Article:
In annual January fashion, many organizations have released their 2022 crisis watch lists to flag conflicts that they expect to dominate the year ahead. To determine the nuances and overlaps of these various evaluations, we reviewed and synthesized nearly twenty different lists, from NGOs to think tanks and media groups (specific articles reviewed can be found at the bottom of this blog). Armed with this information, we cultivated our own 2022 crisis watch list highlighting seven key issues consistent across the articles. In no particular order, please find our 2022 Crisis Watch Synthesis below.
Fragile States at Increasing Risk
From growing displacement, food insecurity, poverty, loss of human rights, and conflict, fragile states continue to threaten the lives of people around the world. A majority of the reviewed articles flagged humanitarian crises in Afghanistan, Ethiopia, Yemen, and Syria as top concerns heading into 2022.
COVID-19 & Global Health Implications
COVID-19 will continue to dominate the global conversation with global vaccine equity and the race between vaccines and variants taking center stage. While 60.7% of the world population has received at least one COVID-19 vaccine dose, less than 10% of people in low-income countries have been fully vaccinated.
As attention has pivoted to focus on COVID-19, key improvements in the fights against HIV, TB, and malaria have reversed for the first time. The three diseases continue to kill more people in most low- and lower-middle-income countries than COVID-19. For example, malaria continues to kill over half a million people every year, predominantly in sub-Saharan Africa. Further, a polio outbreak that began in the Democratic Republic of Congo (DRC) in 2018 is now an even bigger threat, and Ebola outbreaks continue to strain the country.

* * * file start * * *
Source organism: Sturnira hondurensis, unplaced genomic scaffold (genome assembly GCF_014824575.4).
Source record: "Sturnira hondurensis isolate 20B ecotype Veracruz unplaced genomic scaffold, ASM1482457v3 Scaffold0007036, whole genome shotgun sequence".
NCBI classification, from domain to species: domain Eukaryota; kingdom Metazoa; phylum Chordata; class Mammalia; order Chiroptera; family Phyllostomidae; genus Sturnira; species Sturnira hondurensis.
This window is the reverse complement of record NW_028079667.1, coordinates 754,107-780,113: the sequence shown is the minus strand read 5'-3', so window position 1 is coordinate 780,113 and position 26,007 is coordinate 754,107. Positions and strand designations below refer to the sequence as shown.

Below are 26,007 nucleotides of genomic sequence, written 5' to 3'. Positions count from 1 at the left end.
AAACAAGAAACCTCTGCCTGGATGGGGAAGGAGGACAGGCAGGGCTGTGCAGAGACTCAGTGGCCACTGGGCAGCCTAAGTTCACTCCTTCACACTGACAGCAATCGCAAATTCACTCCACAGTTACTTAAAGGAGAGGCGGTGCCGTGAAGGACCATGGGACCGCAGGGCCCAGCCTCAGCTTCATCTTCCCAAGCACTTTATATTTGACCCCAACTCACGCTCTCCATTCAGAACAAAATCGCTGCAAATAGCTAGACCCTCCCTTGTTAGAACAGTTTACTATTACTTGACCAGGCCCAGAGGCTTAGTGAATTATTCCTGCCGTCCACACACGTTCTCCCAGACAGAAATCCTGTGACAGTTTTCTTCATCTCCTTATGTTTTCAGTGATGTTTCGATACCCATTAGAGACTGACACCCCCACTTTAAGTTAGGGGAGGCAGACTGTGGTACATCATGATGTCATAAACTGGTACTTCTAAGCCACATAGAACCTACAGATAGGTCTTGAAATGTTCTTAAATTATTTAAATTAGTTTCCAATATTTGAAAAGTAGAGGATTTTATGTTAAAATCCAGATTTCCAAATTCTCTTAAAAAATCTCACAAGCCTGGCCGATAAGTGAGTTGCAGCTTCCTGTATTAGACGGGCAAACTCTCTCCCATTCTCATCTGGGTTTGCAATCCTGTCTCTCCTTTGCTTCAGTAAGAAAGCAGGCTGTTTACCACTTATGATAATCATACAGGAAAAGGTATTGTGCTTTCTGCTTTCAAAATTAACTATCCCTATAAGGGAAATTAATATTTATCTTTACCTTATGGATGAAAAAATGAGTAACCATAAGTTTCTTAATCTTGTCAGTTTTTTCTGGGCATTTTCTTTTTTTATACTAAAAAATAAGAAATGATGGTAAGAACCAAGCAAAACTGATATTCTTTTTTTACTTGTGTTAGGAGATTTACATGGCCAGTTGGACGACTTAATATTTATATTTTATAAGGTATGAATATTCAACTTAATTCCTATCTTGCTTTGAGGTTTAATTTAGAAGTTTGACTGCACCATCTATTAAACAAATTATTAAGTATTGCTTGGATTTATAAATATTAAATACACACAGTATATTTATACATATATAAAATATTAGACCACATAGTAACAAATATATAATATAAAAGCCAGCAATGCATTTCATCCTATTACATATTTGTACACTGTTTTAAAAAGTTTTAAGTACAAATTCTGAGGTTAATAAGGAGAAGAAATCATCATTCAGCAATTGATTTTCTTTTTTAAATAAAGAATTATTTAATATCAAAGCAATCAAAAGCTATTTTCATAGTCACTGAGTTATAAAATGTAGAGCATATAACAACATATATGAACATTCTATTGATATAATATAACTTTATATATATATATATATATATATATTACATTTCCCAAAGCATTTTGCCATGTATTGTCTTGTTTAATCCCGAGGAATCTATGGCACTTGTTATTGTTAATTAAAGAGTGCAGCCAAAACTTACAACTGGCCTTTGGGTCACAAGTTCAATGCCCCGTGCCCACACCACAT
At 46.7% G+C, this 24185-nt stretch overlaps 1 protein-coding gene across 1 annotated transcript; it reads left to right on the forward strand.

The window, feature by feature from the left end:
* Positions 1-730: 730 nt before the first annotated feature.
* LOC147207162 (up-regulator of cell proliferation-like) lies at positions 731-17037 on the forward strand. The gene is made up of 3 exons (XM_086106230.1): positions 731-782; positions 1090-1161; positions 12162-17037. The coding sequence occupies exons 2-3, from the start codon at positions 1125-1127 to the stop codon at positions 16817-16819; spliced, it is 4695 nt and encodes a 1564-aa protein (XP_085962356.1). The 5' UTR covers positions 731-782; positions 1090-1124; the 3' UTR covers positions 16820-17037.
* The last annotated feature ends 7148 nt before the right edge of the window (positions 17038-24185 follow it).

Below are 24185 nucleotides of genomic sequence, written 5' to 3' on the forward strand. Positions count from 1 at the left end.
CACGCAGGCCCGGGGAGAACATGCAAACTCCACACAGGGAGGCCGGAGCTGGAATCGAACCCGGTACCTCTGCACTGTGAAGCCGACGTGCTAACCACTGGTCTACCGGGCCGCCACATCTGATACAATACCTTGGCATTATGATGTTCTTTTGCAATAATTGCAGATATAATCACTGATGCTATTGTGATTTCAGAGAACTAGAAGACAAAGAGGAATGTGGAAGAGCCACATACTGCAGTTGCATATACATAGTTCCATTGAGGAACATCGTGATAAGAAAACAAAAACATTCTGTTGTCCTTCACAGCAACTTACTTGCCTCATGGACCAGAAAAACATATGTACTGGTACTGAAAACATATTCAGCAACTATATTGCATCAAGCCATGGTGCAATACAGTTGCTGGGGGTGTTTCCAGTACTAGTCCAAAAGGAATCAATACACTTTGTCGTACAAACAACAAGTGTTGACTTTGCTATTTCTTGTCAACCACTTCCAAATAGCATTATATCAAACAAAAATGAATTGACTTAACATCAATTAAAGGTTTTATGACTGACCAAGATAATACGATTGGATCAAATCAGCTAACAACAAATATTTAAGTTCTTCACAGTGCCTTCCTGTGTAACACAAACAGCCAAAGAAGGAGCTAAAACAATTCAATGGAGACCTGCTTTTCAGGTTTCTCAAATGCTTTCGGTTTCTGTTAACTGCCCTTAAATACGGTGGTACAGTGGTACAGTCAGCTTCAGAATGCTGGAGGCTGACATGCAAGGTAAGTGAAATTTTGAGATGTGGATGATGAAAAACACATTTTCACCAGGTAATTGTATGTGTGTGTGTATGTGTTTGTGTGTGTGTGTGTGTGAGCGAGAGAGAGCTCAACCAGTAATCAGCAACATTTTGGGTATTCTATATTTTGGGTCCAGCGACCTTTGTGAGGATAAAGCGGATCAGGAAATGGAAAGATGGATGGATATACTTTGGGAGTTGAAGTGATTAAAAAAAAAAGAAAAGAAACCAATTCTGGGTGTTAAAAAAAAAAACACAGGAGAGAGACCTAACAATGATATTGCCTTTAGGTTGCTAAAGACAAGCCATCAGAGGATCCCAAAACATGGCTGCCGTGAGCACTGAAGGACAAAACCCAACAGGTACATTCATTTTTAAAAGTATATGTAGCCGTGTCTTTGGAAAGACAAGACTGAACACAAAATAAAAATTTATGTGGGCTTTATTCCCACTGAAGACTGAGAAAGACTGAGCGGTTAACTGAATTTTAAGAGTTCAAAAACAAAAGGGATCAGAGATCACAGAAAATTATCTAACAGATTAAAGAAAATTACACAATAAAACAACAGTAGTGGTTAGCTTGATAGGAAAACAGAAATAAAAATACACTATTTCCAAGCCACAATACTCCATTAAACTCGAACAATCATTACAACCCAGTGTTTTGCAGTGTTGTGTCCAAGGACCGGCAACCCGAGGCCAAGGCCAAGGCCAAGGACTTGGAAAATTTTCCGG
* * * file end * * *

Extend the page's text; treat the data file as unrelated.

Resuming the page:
Growing Authoritarian Influence
As global power competitions continue to heat up, nearly all consulted articles cited growing authoritarian influence as a top concern, especially noting influence from the Chinese Communist Party.
Growing Russian influence throughout Eastern Europe and around the world was also often listed as cause for concern, as Russia continues to build up arms outside of Ukraine and President Putin pushes back against eastward NATO expansion. Despite the broad consensus in American politics on the importance of competing with China and other authoritarian regimes, the Atlantic Council warns that further division between the U.S. and these authoritarian leaders is unlikely to bring them to heel. Instead, it may create a world in which trade wars make us poorer, and separation into distinct power blocs leaves us more prone to conflict.
Prolonged Economic Downturn in the Developing World
The World Economic Forum projected that the global economy will be 2.3% smaller by 2024 than it would have been without the pandemic.
While no one has emerged unscathed from the economic shocks of the pandemic, women and girls have been hit particularly hard: “Women and girls remain disproportionately affected by the socioeconomic fallout from the COVID-19 pandemic, struggling with disproportionately high job and livelihood losses, education disruptions and increased burdens of unpaid care work,” detailed Concern.
The COVID-19 pandemic has only exacerbated the pervasive and systemic challenges that stand in the way of closing global gender rights gaps.
Democracy at Risk